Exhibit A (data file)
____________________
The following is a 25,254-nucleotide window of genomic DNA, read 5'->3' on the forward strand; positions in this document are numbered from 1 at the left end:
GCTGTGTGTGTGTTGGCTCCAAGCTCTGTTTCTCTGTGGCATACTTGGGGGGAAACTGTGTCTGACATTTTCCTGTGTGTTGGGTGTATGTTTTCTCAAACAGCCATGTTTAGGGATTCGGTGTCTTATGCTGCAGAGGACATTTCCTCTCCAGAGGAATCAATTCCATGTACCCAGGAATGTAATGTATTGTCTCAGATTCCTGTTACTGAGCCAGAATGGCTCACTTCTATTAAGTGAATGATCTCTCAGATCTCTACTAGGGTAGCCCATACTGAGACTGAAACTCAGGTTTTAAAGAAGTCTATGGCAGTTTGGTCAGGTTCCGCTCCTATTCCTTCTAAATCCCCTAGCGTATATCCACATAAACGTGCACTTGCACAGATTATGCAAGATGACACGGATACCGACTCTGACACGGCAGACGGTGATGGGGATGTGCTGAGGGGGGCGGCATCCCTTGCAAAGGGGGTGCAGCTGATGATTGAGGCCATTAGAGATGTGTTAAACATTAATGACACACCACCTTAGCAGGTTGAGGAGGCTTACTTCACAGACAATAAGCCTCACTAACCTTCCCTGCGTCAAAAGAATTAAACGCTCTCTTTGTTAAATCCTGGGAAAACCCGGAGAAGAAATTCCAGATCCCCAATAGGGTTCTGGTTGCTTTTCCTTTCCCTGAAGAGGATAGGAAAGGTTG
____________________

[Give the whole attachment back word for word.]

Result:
The following is a 25,254-nucleotide window of genomic DNA, read 5'->3' on the forward strand; positions in this document are numbered from 1 at the left end:
GCTGTGTGTGTGTTGGCTCCAAGCTCTGTTTCTCTGTGGCATACTTGGGGGGAAACTGTGTCTGACATTTTCCTGTGTGTTGGGTGTATGTTTTCTCAAACAGCCATGTTTAGGGATTCGGTGTCTTATGCTGCAGAGGACATTTCCTCTCCAGAGGAATCAATTCCATGTACCCAGGAATGTAATGTATTGTCTCAGATTCCTGTTACTGAGCCAGAATGGCTCACTTCTATTAAGTGAATGATCTCTCAGATCTCTACTAGGGTAGCCCATACTGAGACTGAAACTCAGGTTTTAAAGAAGTCTATGGCAGTTTGGTCAGGTTCCGCTCCTATTCCTTCTAAATCCCCTAGCGTATATCCACATAAACGTGCACTTGCACAGATTATGCAAGATGACACGGATACCGACTCTGACACGGCAGACGGTGATGGGGATGTGCTGAGGGGGGCGGCATCCCTTGCAAAGGGGGTGCAGCTGATGATTGAGGCCATTAGAGATGTGTTAAACATTAATGACACACCACCTTAGCAGGTTGAGGAGGCTTACTTCACAGACAATAAGCCTCACTAACCTTCCCTGCGTCAAAAGAATTAAACGCTCTCTTTGTTAAATCCTGGGAAAACCCGGAGAAGAAATTCCAGATCCCCAATAGGGTTCTGGTTGCTTTTCCTTTCCCTGAAGAGGATAGGAAAGGTTG